Letter | Published:

Pregnancy imprints regulatory memory that sustains anergy to fetal antigen

Nature volume 490, pages 102106 (04 October 2012) | Download Citation


Pregnancy is an intricately orchestrated process where immune effector cells with fetal specificity are selectively silenced. This requires the sustained expansion of immune-suppressive maternal FOXP3+ regulatory T cells (Treg cells), because even transient partial ablation triggers fetal-specific effector T-cell activation and pregnancy loss1,2. In turn, many idiopathic pregnancy complications proposed to originate from disrupted fetal tolerance are associated with blunted maternal Treg expansion3,4,5. Importantly, however, the antigen specificity and cellular origin of maternal Treg cells that accumulate during gestation remain incompletely defined. Here we show that pregnancy selectively stimulates the accumulation of maternal FOXP3+ CD4 cells with fetal specificity using tetramer-based enrichment that allows the identification of rare endogenous T cells6. Interestingly, after delivery, fetal-specific Treg cells persist at elevated levels, maintain tolerance to pre-existing fetal antigen, and rapidly re-accumulate during subsequent pregnancy. The accelerated expansion of Treg cells during secondary pregnancy was driven almost exclusively by proliferation of fetal-specific FOXP3+ cells retained from prior pregnancy, whereas induced FOXP3 expression and proliferation of pre-existing FOXP3+ cells each contribute to Treg expansion during primary pregnancy. Furthermore, fetal resorption in secondary compared with primary pregnancy becomes more resilient to partial maternal FOXP3+ cell ablation. Thus, pregnancy imprints FOXP3+ CD4 cells that sustain protective regulatory memory to fetal antigen. We anticipate that these findings will spark further investigation on maternal regulatory T-cell specificity that unlocks new strategies for improving pregnancy outcomes and novel approaches for therapeutically exploiting Treg cell memory.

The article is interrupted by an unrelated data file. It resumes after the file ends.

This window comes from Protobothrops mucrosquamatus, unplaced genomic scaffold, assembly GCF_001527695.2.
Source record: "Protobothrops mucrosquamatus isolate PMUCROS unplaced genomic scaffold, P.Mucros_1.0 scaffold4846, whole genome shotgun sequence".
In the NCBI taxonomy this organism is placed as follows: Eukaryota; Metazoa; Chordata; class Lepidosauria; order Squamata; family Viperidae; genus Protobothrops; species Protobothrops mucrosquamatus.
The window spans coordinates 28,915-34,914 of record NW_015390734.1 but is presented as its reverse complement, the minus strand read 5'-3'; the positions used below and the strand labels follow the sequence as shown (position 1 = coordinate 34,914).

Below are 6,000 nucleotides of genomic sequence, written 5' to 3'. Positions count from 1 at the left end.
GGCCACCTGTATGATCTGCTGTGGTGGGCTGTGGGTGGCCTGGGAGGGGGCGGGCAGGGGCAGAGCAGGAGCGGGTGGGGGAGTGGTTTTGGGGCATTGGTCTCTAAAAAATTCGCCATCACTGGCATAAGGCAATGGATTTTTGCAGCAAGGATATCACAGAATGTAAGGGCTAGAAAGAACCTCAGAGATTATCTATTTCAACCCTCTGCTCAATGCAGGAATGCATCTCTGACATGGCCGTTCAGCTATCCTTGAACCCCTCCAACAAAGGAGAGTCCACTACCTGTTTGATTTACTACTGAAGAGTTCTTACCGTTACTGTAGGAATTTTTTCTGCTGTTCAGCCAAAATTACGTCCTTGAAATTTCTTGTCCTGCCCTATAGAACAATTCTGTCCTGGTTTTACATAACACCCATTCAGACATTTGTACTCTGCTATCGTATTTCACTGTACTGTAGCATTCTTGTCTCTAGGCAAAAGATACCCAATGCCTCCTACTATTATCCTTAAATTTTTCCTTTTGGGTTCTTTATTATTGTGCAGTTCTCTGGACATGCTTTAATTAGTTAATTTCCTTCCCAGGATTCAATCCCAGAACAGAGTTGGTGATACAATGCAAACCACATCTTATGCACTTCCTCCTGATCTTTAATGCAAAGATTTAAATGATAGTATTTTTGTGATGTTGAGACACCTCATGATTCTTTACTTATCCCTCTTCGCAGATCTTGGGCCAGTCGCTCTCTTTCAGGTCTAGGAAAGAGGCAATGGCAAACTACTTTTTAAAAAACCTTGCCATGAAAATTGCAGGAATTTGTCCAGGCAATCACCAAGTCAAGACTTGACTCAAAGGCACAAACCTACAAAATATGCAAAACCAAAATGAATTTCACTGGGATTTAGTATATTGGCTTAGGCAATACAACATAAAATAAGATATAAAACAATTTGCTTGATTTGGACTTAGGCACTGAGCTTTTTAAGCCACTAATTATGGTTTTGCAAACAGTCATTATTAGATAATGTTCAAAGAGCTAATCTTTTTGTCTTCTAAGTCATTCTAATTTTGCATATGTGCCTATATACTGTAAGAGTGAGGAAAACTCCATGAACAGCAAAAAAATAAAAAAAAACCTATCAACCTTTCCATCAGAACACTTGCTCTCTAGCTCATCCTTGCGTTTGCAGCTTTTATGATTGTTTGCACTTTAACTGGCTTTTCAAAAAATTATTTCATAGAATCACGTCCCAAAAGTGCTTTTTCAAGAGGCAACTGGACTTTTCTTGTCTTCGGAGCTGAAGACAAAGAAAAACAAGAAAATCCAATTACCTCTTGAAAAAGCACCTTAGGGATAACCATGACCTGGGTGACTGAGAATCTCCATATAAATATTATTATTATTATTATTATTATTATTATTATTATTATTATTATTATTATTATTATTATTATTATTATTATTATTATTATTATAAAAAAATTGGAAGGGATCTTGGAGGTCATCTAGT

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We thank M. Jenkins for providing 2W1S-expressing mice, and A. Rudensky for providing Foxp3DTR mice. This research was supported by NIH-NIAID awards R01AI087830 and R01AI100934 (S.S.W.), and NIH-NIDDK award F30DK084674 (J.H.R.). S.S.W. holds an Investigator in the Pathogenesis of Infectious Disease award from the Burroughs Wellcome Fund.

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Author notes

    • James M. Ertelt
    • , Lijun Xin
    •  & Sing Sing Way

    Present addresses: Cincinnati Children’s Hospital Medical Center, Division of Infectious Diseases, Cincinnati, Ohio 45229, USA (J.M.E., L.X. and S.S.W.).


  1. University of Minnesota School of Medicine, Departments of Pediatrics and Microbiology, Center for Infectious Disease and Microbiology Translational Research, Center for Immunology, Minneapolis, Minnesota 55455, USA

    • Jared H. Rowe
    • , James M. Ertelt
    • , Lijun Xin
    •  & Sing Sing Way


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J.H.R., J.M.E., L.X. and S.S.W. designed and performed the experiments, and wrote the paper.

Competing interests

The authors declare no competing financial interests.

Corresponding author

Correspondence to Sing Sing Way.

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